• The numbers were released exactly 90 days after. In them, 4 works were listed as ineligible for no stated reason. When pressed, nobody would say anything, but Dave McCarty, the lead administrator said there was an agreement that there would be only one statement, that works were disqualified due to "the rules of the constitution and the rules we must follow." (Note, this is not technically a violation of the letter of the rules, but there is widespread sentiment that it violates the spirit.)
  • In addition, the revealed nomination patterns had a highly unusual distribution of nominations. It was alleged by some that this was consistent with ballot stuffing or manipulation by some party.
  • The math of the complex nomination calculation did not add up. It had been done wrong--some alleged possibly deliberately.
  • Many alleged the 4 unexplained eliminations might be explained by Chinese censorship rules, "local laws" and "rules we must follow" referred to in official statements. McCarty broke silence briefly to claim that there was no official communication from government officials, and he made the decisions on his own. The exchange was very heated, and McCarty went silent again, other than to apologize for the tone of the discussion and admit he had been extremely rude to those asking him questions. All officials of the convention have otherwise stuck to their agreement to remain silent -- a cover-up of some sorts.
  • Three members of the Chengdu Hugo committee, one a very experienced western fan who was co-chair of the convention, were censured by WSFS' one standing committee (trademark protection) for their actions. One of them, McCarty, resigned, the other two did not. That committee also has been unwilling to answer questions or make further statements.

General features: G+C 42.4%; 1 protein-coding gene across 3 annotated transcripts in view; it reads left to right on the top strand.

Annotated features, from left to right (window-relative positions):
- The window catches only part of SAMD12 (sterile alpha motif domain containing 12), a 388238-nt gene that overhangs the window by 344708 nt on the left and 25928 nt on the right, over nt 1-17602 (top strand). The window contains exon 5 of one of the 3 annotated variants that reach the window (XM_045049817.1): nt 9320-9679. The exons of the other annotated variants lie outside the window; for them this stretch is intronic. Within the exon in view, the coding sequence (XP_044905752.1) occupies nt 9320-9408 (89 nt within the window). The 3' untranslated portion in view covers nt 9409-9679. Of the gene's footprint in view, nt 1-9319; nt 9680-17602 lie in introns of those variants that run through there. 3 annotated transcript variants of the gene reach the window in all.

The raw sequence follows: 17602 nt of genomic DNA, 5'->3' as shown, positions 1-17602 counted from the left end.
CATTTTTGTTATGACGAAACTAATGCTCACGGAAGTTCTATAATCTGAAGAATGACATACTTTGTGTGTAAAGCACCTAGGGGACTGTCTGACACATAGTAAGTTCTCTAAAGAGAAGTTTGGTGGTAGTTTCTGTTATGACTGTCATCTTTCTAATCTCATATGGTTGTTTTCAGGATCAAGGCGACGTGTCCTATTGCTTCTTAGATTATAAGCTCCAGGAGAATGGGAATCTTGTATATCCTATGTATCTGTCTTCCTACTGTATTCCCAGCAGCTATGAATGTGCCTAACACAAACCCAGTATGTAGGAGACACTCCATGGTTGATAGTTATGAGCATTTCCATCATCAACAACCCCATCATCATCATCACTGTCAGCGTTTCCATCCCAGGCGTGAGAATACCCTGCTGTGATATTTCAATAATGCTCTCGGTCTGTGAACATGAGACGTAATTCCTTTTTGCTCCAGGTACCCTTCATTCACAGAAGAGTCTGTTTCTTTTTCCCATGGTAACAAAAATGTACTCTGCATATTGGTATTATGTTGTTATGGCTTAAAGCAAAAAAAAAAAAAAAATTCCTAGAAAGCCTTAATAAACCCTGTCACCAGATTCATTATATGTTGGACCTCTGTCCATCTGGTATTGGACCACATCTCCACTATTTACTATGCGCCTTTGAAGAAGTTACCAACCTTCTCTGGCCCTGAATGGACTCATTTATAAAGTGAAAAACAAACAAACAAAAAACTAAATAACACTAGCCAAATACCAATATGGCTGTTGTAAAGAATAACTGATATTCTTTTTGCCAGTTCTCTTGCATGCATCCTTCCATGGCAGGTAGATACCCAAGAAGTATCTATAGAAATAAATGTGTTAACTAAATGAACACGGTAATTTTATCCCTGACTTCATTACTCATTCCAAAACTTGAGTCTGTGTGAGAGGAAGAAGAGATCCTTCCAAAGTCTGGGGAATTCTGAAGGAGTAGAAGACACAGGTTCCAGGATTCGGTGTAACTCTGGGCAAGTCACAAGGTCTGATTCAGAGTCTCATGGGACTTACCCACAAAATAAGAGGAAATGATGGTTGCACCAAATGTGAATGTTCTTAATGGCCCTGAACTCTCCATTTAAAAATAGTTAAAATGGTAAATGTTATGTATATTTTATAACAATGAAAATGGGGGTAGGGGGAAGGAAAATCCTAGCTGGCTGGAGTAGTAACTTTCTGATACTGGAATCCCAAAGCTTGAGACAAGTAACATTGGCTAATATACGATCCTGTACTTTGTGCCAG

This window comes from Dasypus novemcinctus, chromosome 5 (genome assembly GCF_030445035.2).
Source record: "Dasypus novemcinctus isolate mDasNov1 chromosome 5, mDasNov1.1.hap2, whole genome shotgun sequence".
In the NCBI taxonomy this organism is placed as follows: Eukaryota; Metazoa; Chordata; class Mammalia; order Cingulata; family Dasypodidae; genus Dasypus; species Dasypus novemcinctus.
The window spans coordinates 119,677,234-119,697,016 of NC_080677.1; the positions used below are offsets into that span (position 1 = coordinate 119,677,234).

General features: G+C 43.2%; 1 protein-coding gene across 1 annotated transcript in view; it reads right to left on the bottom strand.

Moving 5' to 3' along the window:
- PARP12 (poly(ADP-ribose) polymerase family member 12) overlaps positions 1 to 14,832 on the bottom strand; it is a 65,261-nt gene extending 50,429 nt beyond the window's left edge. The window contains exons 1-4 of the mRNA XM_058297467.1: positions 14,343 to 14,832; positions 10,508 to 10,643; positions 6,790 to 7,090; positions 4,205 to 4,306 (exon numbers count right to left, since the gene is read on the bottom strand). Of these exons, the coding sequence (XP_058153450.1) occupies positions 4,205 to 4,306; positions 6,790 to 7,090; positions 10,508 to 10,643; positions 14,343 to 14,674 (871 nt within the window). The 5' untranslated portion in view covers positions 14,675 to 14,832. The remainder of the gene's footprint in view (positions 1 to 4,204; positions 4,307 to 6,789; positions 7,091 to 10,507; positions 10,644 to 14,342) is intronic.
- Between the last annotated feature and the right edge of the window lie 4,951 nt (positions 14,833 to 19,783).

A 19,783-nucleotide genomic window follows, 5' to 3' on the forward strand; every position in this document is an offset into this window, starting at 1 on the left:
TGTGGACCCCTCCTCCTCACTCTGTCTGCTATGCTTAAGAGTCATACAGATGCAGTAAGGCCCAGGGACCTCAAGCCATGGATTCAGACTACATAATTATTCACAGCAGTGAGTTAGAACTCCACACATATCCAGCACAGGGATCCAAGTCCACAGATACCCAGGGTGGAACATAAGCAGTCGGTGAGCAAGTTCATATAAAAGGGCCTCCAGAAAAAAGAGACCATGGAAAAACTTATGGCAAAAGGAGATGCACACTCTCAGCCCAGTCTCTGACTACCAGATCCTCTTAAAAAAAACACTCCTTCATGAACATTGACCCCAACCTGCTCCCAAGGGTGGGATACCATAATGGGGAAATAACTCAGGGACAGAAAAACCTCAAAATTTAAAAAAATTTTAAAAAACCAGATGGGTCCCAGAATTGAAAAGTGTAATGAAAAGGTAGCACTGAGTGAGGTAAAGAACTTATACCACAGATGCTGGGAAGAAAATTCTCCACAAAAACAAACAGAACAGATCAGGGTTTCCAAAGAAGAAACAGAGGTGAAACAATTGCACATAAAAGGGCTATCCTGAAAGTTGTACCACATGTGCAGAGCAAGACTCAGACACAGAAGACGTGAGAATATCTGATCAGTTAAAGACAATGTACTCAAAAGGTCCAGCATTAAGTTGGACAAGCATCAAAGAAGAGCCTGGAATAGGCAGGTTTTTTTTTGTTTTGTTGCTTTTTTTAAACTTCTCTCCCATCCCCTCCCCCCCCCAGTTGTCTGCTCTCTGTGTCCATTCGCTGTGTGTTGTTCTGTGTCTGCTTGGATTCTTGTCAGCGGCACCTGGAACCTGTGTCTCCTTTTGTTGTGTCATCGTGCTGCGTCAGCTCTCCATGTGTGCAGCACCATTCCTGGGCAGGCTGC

There are also unusual elements which have raised suspicion. Vastly more money flowed at this convention than at any other WorldCon. An entire museum/convention facility was built just to host it, ready just days in advance, in a field where most conventions take place by finding spare convention space on late summer weekends when there are no business conventions. A press release announced that "deals for over 8 billion RMB ($1B)" were done at the convention for the "science fiction industries," while only modest business takes place at other WorldCons. Rumours suggest some staff and attendees were paid (beyond travel expenses,) while at other WorldCons, it's all volunteer effort, and convention workers and almost all program presenters must buy a membership, though it is often refunded if money is available. There is no specific evidence of money causing corruption, but the unusual and huge amounts are a big red flag for many, because big money so often bends motivations. The convention also had as guest of honour a Russian fervent supporter of the war against Ukraine, which raised much opposition in the west, though he did not show up.